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Cycling investment in Queensland

Queensland's population is expected to grow by almost 1 million over the next 10 years. There is no better time to get more people on their bikes.

The Queensland Government is investing in cycling because when people ride, it contributes to:

  • making our transport system more sustainable
  • maintaining a healthy environment and more active lifestyle
  • the vitality of our cities and town
  • reducing congestion 

By delivering well-planned cycling infrastructure, we will help make cycling in Queensland safer, better connected and a more attractive transport choice.

The following infographic shows the growth in cycling in conjunction with the investment in cycling infrastructure within inner Brisbane.

The maps are based on data collected as part of the 5 yearly census by the Australian Bureau of Statistics. The data is drawn from the questions relating to place of employment, and the method of transport used to get to work.

The maps are thematically shaded to show the percentage of people riding a bike to their workplace in the suburbs of Brisbane City, Fortitude Valley, Spring Hill, Milton and South Brisbane (CBD and CBD fringe) as a proportion of all travel to work.


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How we invest in cycling

The Queensland Cycling Strategy 2017-2027 was released in 2017 and sets the direction for cycling for the next 10 years, with a vision to achieve more cycling, more often in Queensland.

We invest in cycling through:

  • Cycling Infrastructure Policy
  • Active Transport Investment Program

Cycling Infrastructure Policy

The Cycling Infrastructure Policy; states that along principal cycle routes, the Department of Transport and Main Roads will positively provide for cyclists in transport infrastructure projects.

Active Transport Investment Program

The Cycling Infrastructure Program helps to fill the highest priority gaps on state-controlled portions of the Principal Cycle Network Plans and support local governments to deliver their cycle networks.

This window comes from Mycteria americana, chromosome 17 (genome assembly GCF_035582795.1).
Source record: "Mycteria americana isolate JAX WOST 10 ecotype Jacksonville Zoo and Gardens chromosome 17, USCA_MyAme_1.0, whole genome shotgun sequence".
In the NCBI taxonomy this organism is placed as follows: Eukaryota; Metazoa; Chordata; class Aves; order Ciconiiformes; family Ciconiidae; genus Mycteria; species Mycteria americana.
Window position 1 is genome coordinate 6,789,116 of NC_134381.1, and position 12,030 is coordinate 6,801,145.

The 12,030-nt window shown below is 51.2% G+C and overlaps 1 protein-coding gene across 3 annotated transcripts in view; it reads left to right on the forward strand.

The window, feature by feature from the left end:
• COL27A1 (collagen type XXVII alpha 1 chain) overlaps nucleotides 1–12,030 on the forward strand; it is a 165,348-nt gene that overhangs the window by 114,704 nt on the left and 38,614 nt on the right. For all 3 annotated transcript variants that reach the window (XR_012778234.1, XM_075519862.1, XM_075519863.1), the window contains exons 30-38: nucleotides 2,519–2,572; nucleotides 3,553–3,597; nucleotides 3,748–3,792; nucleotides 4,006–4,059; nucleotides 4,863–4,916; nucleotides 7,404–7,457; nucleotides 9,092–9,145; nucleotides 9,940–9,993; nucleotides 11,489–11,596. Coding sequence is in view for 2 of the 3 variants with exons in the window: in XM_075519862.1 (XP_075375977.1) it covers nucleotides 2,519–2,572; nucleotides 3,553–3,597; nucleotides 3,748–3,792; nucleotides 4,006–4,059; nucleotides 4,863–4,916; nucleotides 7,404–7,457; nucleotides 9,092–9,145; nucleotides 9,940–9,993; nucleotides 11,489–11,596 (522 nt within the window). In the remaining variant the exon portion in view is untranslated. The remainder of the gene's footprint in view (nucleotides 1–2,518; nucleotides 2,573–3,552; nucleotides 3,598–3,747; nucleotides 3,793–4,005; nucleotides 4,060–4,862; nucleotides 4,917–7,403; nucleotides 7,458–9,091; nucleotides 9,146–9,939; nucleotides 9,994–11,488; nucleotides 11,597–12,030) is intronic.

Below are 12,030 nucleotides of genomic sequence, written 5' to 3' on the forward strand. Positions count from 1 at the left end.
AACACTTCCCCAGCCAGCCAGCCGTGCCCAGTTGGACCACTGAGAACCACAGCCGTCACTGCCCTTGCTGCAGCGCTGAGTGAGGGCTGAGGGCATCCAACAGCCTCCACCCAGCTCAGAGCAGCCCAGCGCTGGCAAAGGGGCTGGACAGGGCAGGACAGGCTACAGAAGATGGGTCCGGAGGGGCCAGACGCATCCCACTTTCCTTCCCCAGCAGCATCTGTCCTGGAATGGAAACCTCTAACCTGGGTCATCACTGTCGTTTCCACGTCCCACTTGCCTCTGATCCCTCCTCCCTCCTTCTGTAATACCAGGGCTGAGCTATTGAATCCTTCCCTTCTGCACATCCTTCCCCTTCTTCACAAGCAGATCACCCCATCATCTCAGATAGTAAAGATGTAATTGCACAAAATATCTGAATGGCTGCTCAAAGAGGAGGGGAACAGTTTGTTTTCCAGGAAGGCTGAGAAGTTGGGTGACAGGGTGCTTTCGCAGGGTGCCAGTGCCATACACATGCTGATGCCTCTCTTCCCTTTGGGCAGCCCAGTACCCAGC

The program has been in place since 2006. It is a major funding initiative to accelerate delivery of the principal cycle network, and encourage people to cycle more. The program promotes and supports collaboration between state and local governments to achieve a ‘one network’ outcome for cycling.

Since 2006, more than $211 million has been invested in safe cycling through the program, delivering over 445kms of bikeways in association with local governments, and directly serving more than a million people.

Most future investments in the principal cycle network will be physically separated from motor vehicle traffic to make it easier and more comfortable for people of all ages and abilities to ride as an everyday activity.

Principal Cycle Network Plans

Principal Cycle Network Plans show core routes needed to get more people cycling more often. Routes shown are indicative and exist to guide further planning. The plans are intended to support, guide and inform the planning, design and construction of the transport network.

Across 7 regions, 550km of highest priority routes has been identified in the Priority Route Maps for each Principal Cycle Network Plan.

Why we invest in cycling

We have been investing in projects through the Active Transport Investment Program for the last 10 years. To date, the program has delivered high-quality infrastructure with strongly positive benefit-cost ratios on projects such as the Veloway One (Stage C) and the Cairns Northern Cycleway.

To ensure we build on these achievements, the department prepared a program level business case for the program. This work was supported by a cost benefit analysis model to help understand which future investment scenarios would produce the largest economic returns for the community.